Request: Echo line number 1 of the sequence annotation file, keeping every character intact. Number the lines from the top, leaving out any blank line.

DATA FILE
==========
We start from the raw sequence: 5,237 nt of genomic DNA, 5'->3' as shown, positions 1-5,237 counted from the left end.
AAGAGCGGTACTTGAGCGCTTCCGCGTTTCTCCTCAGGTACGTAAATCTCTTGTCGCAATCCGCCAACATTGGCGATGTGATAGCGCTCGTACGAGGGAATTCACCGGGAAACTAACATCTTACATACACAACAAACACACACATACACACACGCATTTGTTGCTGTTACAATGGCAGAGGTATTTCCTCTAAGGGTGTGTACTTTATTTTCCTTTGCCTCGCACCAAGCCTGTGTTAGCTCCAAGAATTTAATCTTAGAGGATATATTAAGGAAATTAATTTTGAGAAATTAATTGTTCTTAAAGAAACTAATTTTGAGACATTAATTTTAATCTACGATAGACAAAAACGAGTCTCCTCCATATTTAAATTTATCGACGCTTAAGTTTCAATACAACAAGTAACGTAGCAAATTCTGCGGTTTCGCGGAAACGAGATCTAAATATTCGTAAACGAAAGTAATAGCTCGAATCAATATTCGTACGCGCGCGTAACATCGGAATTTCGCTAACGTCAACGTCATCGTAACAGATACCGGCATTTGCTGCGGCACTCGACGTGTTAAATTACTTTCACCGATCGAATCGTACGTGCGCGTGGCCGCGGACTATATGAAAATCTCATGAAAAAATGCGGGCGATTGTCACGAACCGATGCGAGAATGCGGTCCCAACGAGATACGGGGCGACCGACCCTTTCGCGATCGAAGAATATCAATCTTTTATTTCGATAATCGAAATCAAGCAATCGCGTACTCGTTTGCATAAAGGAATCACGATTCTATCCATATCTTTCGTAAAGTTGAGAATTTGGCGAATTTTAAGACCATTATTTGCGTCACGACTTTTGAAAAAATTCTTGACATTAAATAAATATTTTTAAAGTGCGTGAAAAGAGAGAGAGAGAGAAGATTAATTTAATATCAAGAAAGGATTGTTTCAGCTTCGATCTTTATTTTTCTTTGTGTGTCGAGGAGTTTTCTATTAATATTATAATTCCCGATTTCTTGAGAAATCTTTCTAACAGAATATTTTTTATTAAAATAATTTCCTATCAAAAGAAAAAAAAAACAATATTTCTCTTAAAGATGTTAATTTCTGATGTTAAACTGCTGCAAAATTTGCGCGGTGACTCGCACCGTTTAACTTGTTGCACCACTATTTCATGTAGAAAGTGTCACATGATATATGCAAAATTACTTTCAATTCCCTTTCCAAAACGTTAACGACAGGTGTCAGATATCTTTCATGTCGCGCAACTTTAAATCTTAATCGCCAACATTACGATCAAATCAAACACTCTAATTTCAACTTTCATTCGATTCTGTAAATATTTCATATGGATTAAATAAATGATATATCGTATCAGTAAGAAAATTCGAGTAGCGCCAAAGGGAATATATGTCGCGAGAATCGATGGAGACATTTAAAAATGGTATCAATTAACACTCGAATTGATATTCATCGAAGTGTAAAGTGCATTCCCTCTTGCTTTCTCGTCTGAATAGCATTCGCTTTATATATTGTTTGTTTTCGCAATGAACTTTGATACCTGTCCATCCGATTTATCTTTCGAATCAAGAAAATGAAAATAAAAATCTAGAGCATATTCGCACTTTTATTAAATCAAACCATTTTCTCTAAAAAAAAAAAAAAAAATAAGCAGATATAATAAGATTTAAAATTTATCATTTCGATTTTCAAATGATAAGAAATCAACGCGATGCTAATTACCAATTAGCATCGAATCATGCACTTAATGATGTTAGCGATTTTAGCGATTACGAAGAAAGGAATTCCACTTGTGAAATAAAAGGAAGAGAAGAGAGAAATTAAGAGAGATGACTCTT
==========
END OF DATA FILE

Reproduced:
We start from the raw sequence: 5,237 nt of genomic DNA, 5'->3' as shown, positions 1-5,237 counted from the left end.